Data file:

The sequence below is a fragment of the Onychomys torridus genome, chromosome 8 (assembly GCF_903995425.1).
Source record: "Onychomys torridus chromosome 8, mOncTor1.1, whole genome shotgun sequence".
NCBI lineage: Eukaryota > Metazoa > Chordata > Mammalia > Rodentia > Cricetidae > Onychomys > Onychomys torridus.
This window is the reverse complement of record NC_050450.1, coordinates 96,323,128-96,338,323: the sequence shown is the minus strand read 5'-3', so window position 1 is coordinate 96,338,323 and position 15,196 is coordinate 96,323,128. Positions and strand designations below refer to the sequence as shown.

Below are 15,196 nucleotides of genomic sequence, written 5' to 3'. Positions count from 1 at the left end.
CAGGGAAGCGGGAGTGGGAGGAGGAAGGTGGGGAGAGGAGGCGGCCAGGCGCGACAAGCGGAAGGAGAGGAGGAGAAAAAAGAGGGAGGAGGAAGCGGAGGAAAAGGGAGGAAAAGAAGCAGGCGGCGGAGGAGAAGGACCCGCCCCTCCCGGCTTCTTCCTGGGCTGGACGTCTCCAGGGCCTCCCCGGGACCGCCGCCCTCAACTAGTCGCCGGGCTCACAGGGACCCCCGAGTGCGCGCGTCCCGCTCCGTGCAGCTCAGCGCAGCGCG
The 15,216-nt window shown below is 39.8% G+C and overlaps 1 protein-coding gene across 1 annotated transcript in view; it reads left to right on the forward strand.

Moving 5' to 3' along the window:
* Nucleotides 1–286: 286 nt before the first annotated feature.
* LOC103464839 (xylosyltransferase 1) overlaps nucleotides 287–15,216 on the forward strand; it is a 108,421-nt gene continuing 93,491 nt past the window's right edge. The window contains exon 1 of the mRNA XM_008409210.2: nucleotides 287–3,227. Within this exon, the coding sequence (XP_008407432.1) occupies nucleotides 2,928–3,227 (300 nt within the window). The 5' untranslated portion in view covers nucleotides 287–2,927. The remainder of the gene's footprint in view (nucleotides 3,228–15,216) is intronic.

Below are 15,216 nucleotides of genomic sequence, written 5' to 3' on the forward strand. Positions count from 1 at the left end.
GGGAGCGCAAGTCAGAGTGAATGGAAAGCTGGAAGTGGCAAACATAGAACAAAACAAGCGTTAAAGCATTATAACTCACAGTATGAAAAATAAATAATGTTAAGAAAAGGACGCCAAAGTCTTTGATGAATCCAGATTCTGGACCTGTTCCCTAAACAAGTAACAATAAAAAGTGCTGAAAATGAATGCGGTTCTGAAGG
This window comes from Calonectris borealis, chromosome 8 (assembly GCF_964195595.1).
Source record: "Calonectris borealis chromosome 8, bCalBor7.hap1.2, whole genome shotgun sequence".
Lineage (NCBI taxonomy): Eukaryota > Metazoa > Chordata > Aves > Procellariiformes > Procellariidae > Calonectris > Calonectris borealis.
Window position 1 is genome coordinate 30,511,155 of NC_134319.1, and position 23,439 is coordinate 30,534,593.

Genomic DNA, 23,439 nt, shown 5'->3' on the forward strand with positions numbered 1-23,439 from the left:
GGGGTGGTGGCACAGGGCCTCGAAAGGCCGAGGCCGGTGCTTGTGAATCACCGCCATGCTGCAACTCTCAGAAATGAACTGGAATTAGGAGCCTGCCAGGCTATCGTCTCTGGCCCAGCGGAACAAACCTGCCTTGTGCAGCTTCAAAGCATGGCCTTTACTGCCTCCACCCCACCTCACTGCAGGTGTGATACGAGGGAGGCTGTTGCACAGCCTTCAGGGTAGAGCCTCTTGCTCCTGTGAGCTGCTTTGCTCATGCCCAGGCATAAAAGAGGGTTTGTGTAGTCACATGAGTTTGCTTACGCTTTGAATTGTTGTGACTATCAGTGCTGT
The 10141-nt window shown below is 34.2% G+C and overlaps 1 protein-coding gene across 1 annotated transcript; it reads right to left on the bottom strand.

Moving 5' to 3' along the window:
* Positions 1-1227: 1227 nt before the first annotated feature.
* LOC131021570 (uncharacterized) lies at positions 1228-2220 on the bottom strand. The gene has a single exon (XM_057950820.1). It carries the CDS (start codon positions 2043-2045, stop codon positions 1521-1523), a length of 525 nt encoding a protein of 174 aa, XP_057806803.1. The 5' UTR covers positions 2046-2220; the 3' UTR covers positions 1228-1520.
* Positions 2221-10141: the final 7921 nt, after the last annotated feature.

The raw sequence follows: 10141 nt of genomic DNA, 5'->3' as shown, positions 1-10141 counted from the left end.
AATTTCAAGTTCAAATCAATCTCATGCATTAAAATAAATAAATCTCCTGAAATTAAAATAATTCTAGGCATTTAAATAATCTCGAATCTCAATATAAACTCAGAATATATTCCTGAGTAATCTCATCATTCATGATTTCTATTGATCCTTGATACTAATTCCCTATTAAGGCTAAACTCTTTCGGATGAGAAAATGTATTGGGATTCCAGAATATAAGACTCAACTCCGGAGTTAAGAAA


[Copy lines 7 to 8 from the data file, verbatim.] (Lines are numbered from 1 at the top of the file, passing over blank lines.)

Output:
The 15,216-nt window shown below is 39.8% G+C and overlaps 1 protein-coding gene across 1 annotated transcript in view; it reads left to right on the forward strand.

Moving 5' to 3' along the window: